Friday, 25 July 2008

The turtle state

The state of Terengganu has been in hot news for the past week or so with its Menteri Besar deciding to buy Kompressor Mercs for the State Exco to replace the existing 4-year old `expensive to maintain' Proton Perdanas. Even the Deputy Prime Minister, whose official car is the locally-produced Perdana, is cheesed off and wants to discuss the matter in a Cabinet meeting. Sheesh! As if there's no other important things to discuss...

Anyway, my post today is not about this issue. I've said my piece on this thing (a rather skewed one at that) as comments on other blogs. Today's post is about events that happened during my years working in Terengganu in 2000 and 2001. Actually, there are two stories that I wish to tell...

1. Breakfast in Dungun

The most popular breakfast food in the whole of Malaysia would probably be roti canai. Of course, each state and sometimes even each town has its own local special delicacy. Terengganu is famous for its nasi dagang. In addition to nasi dagang, I found that there are some other dishes served during breakfast time in Terengganu that I've not seen elsewhere in Malaysia. Among these are nasi minyak and nasi kunyit.

Now in Johor, nasi minyak is normally found at wedding receptions only. I've never come across any foodstall or restaurant in Johor that actually sells the dish, at any time, let alone for breakfast.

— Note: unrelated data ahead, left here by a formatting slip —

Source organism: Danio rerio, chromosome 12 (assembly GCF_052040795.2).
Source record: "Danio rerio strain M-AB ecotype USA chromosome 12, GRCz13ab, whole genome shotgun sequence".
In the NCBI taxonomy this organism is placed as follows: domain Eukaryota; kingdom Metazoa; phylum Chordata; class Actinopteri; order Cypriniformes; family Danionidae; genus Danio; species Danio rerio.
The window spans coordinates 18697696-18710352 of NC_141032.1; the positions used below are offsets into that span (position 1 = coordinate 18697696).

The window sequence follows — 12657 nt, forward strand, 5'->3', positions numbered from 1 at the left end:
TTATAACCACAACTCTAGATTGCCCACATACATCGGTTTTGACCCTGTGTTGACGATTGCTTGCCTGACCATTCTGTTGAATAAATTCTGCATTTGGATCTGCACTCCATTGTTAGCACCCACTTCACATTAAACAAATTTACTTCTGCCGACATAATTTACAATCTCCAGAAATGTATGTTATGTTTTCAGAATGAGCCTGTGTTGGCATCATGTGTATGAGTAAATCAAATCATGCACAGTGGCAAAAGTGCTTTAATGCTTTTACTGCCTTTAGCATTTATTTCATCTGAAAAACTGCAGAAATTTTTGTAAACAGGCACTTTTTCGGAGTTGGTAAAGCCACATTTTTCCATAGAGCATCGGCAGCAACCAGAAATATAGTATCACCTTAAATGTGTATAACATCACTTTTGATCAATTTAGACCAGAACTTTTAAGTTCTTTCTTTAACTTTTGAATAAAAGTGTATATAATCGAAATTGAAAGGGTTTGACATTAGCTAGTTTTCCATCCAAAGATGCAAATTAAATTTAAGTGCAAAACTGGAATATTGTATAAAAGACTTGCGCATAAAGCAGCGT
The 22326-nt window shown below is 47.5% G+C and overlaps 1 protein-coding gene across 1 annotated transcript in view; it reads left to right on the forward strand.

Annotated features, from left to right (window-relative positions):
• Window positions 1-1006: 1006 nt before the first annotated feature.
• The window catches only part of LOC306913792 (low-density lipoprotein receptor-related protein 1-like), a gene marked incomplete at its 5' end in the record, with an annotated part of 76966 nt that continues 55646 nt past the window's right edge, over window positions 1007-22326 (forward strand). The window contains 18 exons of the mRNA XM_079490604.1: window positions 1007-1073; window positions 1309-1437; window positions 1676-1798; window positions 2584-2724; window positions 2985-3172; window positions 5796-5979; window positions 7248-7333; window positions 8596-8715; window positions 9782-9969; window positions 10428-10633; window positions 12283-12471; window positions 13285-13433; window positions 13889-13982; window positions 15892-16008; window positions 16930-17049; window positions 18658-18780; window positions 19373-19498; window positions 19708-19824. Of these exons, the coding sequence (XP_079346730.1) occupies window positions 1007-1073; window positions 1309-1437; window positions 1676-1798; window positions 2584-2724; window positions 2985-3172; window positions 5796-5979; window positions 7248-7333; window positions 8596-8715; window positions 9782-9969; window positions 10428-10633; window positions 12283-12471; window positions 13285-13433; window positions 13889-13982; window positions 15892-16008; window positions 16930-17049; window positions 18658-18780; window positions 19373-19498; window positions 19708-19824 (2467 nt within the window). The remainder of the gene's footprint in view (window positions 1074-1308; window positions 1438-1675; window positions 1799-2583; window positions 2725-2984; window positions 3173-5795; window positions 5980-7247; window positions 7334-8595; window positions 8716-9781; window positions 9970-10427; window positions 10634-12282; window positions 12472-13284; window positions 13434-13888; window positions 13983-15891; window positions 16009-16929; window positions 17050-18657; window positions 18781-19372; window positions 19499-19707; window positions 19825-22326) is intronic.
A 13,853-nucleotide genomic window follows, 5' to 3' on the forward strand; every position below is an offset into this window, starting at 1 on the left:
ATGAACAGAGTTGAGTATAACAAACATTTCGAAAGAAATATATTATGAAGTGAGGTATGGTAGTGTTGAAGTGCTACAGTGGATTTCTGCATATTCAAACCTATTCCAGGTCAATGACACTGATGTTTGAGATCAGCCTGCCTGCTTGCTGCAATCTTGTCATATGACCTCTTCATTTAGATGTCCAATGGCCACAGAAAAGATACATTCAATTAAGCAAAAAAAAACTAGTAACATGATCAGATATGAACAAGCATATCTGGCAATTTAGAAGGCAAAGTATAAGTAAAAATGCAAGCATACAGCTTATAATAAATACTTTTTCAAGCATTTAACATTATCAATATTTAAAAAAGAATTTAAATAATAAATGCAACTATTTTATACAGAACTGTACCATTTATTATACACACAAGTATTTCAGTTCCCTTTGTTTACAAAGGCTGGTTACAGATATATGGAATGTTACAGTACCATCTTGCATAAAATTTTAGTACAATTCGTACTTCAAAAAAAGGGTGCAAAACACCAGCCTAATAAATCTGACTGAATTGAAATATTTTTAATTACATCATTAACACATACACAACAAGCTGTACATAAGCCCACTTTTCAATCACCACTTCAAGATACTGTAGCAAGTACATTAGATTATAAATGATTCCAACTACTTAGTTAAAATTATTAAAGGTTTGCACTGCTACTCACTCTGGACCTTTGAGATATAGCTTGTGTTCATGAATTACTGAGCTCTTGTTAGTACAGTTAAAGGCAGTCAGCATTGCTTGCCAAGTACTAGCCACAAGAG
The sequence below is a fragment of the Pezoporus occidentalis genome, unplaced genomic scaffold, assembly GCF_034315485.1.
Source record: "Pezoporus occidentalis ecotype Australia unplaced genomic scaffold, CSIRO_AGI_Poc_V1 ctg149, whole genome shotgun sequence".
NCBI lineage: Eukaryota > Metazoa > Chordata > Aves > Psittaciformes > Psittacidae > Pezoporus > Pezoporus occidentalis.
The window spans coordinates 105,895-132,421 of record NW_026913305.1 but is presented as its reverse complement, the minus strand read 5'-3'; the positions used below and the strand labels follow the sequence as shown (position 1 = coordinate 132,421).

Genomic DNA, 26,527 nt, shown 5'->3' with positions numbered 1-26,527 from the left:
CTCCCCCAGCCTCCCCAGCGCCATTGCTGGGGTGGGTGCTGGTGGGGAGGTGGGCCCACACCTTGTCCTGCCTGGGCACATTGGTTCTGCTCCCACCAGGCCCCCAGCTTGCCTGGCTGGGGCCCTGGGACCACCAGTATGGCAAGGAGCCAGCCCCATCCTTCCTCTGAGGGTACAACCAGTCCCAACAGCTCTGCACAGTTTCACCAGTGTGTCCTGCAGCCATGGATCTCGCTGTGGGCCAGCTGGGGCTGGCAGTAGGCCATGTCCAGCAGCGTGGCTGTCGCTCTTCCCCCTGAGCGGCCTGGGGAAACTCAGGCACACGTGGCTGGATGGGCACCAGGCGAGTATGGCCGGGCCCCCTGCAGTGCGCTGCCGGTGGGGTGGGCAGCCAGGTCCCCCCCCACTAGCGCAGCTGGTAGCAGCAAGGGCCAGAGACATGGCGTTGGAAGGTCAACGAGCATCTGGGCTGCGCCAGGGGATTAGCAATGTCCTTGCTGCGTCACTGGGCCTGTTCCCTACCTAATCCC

Nasi kunyit is also known as pulut kuning. It is glutinous rice cooked with tumeric to give it a bright yellow colour. It is normally eaten together with either a beef or chicken curry or with beef rendang. In Johor, pulut kuning is also normally served on special occasions. If you come to JB and ask me to take you to a breakfast of pulut kuning or nasi minyak, I'd be at a loss.

But not in Terengganu, or at least in Dungun where I was once posted to. Every morning, my colleague Steve Wong and I would go for breakfast before heading out to the project site. One of our favourite makan place was a stall run by this chubby lady with a friendly smile and a sweet-looking young assistant. Come to think of it, all the makan places that I went to in Dungun are run by ladies... Anyway, we liked this stall because she sold nasi dagang, nasi lemak, nasi minyak, nasi kunyit plus a whole lot of other side dishes. In short, she had variety (and did I mention a sweet-looking young assistant?).

I would normally go for nasi dagang or nasi lemak but my friend Steve had this strange preference for nasi kunyit, everytime. Steve was a big guy with an equally big appetite. The first time we ate there, Steve asked the stall-assistant to add more rice because the standard portion was too little for him.

`Nasi lebih, nasi lebih', Steve gestured to the girl. She had a confused look on her face so I ventured, `Mu tamboh agi nasik tu, Mek.'

So she scooped up the extra rice but still with the surprised look. A Chinese guy eating double portions of nasi kunyit with mildly hot beef curry early morning at a stall somewhere in the small town of Dungun in Terengganu?

The surprised looks later turned to smiles of appreciation when Steve finished his plate and announced, `Sedap...' A good burp would've rounded the scene nicely but luckily that didn't happen.

On subsequent visits, Steve would get his extra portions with no questions asked. (Nasi kunyit photo credit to